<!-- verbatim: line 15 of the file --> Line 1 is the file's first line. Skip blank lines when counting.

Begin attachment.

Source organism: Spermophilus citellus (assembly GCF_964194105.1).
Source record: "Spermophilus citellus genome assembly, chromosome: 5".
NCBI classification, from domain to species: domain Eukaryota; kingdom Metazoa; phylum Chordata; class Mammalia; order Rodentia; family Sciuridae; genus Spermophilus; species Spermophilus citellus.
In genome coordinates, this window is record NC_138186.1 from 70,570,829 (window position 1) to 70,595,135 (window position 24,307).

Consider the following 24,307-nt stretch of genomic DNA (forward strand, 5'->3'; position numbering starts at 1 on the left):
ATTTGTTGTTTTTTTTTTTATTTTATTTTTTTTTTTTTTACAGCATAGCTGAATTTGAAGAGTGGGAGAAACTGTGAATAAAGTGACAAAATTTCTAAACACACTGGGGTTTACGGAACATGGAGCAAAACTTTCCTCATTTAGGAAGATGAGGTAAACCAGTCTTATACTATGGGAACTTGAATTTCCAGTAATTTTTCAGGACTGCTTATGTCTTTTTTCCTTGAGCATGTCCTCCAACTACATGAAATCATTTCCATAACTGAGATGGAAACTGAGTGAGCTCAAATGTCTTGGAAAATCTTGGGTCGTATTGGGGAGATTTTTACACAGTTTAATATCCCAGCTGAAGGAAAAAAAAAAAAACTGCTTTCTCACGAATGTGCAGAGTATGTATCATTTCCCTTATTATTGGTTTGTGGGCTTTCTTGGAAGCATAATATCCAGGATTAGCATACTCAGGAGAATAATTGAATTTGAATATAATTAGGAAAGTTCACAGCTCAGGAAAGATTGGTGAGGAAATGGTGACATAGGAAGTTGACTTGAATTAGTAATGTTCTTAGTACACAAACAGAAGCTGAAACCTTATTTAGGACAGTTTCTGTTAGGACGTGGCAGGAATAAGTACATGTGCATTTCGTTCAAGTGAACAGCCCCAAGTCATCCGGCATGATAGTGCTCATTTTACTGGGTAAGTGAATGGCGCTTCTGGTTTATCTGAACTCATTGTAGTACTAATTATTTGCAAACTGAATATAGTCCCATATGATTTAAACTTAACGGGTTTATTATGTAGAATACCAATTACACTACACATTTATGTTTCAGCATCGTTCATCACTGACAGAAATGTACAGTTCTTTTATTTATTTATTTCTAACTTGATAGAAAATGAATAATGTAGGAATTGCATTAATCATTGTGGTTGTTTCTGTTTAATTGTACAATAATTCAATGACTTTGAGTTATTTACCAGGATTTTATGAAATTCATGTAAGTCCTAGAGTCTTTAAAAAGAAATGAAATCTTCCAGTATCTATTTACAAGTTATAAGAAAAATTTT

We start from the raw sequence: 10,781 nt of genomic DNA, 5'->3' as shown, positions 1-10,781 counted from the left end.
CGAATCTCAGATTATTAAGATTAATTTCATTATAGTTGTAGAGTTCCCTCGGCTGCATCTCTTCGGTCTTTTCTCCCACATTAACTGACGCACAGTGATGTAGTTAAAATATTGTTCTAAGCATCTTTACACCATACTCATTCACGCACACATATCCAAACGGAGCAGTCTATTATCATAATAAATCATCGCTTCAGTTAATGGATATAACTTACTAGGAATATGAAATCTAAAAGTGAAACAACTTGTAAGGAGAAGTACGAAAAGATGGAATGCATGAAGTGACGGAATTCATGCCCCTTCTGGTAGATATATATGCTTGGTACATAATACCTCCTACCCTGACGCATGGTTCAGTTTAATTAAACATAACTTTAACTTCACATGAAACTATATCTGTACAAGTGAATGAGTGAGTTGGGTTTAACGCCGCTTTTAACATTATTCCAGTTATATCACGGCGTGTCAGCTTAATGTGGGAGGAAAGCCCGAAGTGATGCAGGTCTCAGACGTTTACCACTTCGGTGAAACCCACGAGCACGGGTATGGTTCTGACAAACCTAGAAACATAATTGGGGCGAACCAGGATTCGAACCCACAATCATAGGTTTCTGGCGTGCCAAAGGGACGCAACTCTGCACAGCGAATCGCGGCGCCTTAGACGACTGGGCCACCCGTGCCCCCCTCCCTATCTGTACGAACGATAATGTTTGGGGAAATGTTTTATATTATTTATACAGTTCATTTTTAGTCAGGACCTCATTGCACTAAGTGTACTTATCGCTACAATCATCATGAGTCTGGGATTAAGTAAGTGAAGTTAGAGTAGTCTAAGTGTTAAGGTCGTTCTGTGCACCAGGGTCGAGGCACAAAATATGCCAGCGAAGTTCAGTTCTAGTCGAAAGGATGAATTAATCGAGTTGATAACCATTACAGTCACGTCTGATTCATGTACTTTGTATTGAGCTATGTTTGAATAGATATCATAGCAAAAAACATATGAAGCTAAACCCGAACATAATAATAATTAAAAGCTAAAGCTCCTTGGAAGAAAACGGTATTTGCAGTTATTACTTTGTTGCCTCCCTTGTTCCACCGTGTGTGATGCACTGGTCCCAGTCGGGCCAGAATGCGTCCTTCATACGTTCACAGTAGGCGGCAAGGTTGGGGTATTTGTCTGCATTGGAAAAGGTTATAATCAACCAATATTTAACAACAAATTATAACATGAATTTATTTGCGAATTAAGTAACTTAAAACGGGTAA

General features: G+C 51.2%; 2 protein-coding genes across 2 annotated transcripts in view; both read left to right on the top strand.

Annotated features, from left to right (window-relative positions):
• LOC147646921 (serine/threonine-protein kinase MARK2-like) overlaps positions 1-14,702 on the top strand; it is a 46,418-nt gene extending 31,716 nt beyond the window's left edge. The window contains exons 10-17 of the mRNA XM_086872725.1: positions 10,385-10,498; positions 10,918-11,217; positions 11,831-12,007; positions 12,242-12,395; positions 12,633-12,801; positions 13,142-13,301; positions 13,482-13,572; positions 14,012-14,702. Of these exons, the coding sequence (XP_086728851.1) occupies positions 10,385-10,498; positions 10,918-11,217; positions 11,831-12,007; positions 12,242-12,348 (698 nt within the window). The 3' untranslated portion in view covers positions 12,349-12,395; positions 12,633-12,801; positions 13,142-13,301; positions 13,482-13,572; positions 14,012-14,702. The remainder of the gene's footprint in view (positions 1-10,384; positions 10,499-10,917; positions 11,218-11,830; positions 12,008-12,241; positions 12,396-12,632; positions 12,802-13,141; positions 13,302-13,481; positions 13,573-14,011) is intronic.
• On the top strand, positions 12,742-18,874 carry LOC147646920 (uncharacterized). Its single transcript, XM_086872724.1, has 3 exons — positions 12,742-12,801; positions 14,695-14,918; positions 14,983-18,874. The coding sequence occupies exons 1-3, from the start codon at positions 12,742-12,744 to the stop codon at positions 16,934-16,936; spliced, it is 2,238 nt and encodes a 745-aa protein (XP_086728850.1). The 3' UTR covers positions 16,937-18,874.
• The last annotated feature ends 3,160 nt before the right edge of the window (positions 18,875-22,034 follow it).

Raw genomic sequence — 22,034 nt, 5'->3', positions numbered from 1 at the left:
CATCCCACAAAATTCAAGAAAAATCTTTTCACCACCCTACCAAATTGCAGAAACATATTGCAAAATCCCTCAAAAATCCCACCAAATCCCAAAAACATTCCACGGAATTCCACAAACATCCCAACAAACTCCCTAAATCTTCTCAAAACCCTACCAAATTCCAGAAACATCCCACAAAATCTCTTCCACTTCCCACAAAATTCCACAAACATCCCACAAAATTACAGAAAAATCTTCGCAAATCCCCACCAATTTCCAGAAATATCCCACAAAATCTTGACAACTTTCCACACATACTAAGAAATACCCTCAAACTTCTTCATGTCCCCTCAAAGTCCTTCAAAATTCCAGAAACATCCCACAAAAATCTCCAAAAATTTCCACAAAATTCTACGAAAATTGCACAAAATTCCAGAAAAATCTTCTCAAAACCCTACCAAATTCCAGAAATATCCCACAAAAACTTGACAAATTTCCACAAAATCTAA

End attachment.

CATCCCACAAAATTCAAGAAAAATCTTTTCACCACCCTACCAAATTGCAGAAACATATTGCAAAATCCCTCAAAAATCCCACCAAATCCCAAAAACATTCCACGGAATTCCACAAACATCCCAACAAACTCCCTAAATCTTCTCAAAACCCTACCAAATTCCAGAAACATCCCACAAAATCTCTTCCACTTCCCACAAAATTCCACAAACATCCCACAAAATTACAGAAAAATCTTCGCAAATCCCCACCAATTTCCAGAAATATCCCACAAAATCTTGACAACTTTCCACACATACTAAGAAATACCCTCAAACTTCTTCATGTCCCCTCAAAGTCCTTCAAAATTCCAGAAACATCCCACAAAAATCTCCAAAAATTTCCACAAAATTCTACGAAAATTGCACAAAATTCCAGAAAAATCTTCTCAAAACCCTACCAAATTCCAGAAATATCCCACAAAAACTTGACAAATTTCCACAAAATCTAA